I had noticed him sitting in the back of the church right from the beginning. His clothing was stained and full of holes.
The same motif reappears in the last book of the New Testament. Babylon figures as Jerusalem’s opposite. “Babylon is fallen, is fallen, that great city,” introduces the second angel’s cry for judgment (Rev. 14:8),* and echoes a similar call already found in Isaiah 21:9. Babylon’s fall, while in the future, is assured because of her sharing her intoxicating mix of self-righteousness, idolatry, and pride. Centuries earlier, the prophet Jeremiah used a similar metaphor: “Flee from the midst of Babylon, and every one save his life! Do not be cut off in her iniquity, for this is the time of the Lord’s vengeance; He shall recompense her. Babylon was a golden cup in the Lord’s hand that made all the earth drunk. The nations drank her wine; therefore the nations are deranged” (Jer. 51:6, 7).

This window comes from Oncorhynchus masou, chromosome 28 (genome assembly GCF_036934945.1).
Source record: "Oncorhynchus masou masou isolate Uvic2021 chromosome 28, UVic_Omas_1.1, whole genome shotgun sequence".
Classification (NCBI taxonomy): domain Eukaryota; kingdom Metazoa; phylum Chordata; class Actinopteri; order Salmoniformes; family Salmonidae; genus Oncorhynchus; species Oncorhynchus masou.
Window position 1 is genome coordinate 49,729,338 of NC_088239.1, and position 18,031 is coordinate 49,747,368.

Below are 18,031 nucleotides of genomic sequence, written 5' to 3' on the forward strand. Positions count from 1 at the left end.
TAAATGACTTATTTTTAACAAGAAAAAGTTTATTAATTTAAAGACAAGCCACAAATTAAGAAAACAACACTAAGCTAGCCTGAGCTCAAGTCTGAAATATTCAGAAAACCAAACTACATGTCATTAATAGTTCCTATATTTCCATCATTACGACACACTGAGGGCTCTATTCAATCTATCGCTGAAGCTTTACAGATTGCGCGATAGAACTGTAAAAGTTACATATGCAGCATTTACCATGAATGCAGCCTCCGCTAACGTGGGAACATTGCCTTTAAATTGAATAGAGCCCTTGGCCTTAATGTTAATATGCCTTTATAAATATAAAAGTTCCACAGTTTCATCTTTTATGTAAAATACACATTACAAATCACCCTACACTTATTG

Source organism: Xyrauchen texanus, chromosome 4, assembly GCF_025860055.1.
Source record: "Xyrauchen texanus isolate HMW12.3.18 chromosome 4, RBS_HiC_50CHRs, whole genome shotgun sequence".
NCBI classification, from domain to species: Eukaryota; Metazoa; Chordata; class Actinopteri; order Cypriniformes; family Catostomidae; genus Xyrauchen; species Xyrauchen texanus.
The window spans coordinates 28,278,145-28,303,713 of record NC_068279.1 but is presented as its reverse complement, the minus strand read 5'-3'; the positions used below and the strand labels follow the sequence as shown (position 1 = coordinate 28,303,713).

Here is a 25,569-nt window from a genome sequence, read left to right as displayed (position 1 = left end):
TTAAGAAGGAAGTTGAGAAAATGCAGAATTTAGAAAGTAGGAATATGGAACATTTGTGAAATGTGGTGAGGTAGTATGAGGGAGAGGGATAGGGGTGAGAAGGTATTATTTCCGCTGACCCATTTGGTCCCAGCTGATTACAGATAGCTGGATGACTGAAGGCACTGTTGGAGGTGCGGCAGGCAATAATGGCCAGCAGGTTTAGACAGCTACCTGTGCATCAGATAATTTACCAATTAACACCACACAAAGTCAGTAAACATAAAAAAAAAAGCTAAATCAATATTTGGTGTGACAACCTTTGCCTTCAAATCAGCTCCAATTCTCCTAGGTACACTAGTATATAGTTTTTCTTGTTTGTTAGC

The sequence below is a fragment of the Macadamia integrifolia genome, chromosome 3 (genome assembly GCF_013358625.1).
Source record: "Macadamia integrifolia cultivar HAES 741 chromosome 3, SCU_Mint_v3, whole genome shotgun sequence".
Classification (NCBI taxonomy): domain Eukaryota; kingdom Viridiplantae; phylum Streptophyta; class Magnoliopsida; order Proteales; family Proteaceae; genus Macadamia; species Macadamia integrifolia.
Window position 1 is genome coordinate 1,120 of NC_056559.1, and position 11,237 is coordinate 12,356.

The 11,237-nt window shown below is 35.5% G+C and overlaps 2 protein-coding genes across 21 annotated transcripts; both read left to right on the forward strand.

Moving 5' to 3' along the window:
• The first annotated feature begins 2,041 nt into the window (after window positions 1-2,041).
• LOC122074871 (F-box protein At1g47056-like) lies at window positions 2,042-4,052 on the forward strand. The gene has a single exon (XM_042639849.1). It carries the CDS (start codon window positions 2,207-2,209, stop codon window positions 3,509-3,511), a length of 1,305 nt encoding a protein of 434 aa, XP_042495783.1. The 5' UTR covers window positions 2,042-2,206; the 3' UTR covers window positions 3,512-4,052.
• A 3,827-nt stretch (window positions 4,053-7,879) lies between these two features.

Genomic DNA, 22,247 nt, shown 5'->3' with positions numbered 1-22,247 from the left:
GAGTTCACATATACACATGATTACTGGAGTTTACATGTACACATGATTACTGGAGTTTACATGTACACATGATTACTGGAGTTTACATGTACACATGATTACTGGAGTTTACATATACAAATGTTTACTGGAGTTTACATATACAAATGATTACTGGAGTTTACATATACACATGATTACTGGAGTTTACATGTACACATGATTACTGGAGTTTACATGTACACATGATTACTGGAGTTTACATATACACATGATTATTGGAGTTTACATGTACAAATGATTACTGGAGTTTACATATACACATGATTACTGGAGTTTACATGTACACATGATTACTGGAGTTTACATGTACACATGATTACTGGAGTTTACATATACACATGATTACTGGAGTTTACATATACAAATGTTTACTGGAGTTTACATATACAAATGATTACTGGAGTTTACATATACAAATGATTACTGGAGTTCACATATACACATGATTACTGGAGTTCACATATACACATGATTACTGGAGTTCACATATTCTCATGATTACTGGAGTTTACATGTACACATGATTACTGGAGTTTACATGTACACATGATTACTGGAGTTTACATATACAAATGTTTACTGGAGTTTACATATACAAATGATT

Did you catch it? Babylon was once a “golden cup in the Lord’s hand”—an instrument of divine judgment in a moment ripe for judgment. That’s why God “gave” Jerusalem and her people into the hand of Nebuchadnezzar (Dan. 1:2), who brought tribute and hostages to Babylon. Daniel, a young teenager who suddenly found himself in the metropolis of Babylon in Mesopotamia, was one of them. Just imagine the impact a move from Collegedale, Tennessee, to New York City would have on any individual. Daniel and his friends make it big in Babylon and become agents of change, so much so that decades later Nebuchadnezzar exclaims: “For His [God’s] dominion is an everlasting dominion, and His kingdom is from generation to generation. All the inhabitants of the earth are reputed as nothing; He does according to His will in the army of heaven and among the inhabitants of the earth. No one can restrain His hand or say to Him, ‘What have You done?’ ” (Dan. 4:34, 35). God’s love for lost sinners had finally reached the heart of King Nebuchadnezzar—right in the center of Babylon.